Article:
Infrastructure Minister Chris Hazzard has hinted that toll roads could be introduced in Northern Ireland.
The Sinn Fein MLA said he was willing to consider the measure to pay for new roads, as well as other alternatives to address projects his department hopes to deliver.
Roads projects across Europe have been funded through the introduction of tolls.
In the Republic, motorists can travel the length of the country on one continuous motorway, provided they pay the toll.
In Northern Ireland, tolls could help to fund the £130m York Street interchange project. It aims to replace the existing signal-operated junction at York Street with direct links between the Westlink/M1, M2 and M3 - the three busiest roads in Northern Ireland.
Last week, Mr Hazzard accepted a recommendation from a public inquiry that the scheme should progress in principle, but reiterated warnings that Brexit had placed a question mark over funding.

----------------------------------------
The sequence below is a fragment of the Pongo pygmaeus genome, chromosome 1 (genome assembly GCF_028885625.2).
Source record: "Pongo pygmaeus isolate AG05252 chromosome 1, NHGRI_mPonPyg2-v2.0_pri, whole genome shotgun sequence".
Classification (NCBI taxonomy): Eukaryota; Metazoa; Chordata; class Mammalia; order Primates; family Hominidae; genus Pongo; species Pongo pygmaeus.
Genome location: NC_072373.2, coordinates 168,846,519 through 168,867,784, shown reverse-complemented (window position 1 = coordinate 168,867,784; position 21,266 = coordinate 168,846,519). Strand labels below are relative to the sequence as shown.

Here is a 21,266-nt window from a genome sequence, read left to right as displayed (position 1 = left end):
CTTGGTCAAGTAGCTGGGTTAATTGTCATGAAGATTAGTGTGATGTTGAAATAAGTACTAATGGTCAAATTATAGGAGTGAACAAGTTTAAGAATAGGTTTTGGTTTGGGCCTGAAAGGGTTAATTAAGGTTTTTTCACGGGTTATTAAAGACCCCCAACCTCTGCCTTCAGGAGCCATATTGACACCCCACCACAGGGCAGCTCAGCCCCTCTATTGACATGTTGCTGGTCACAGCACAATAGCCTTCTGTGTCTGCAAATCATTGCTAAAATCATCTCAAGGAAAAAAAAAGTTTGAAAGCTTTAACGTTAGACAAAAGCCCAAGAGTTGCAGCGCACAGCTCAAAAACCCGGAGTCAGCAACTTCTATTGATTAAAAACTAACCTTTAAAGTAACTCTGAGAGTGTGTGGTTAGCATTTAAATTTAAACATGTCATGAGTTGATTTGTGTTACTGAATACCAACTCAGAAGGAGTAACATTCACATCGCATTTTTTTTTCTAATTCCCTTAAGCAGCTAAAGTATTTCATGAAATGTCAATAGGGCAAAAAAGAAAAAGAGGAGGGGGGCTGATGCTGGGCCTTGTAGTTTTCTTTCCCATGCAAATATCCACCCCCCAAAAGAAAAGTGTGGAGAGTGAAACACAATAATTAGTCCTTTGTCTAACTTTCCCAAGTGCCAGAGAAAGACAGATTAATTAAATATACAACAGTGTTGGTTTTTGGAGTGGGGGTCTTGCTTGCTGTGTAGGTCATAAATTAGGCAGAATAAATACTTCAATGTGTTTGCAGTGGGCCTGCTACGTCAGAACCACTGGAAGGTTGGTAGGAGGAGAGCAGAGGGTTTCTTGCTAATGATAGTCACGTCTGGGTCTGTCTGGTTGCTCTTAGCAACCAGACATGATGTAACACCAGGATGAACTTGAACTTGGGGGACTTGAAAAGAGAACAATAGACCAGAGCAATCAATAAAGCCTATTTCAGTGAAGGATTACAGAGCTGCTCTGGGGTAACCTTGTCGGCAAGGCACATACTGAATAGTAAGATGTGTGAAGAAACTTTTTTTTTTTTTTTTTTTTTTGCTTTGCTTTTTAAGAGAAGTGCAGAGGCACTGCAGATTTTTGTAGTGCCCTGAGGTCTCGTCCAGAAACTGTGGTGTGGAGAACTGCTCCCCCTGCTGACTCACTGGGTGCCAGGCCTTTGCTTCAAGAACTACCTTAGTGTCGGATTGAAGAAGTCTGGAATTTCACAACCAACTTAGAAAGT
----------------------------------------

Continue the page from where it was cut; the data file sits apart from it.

In response to a Belfast Telegraph article on the introduction of tolls, the minister said he would not rule out the possibility of bringing them in.
A Department for Infrastructure spokeswoman told the BBC Stephen Nolan show: "The minister has made clear his willingness to consider alternative possibilities to enable him to address his capital priorities.
"He will be discussing how best to meet these with the Finance Minister and the Executive in the coming days in the context of the Chancellor's Autumn Statement."
Yesterday, Finance Minister Mairtin O Muilleoir claimed the Interchange was a priority and said all funding avenues should be explored.
He said: "I am not the infrastructure minister, but we find common ground. We both believe this is a priority project and will transform the road infrastructure of Belfast."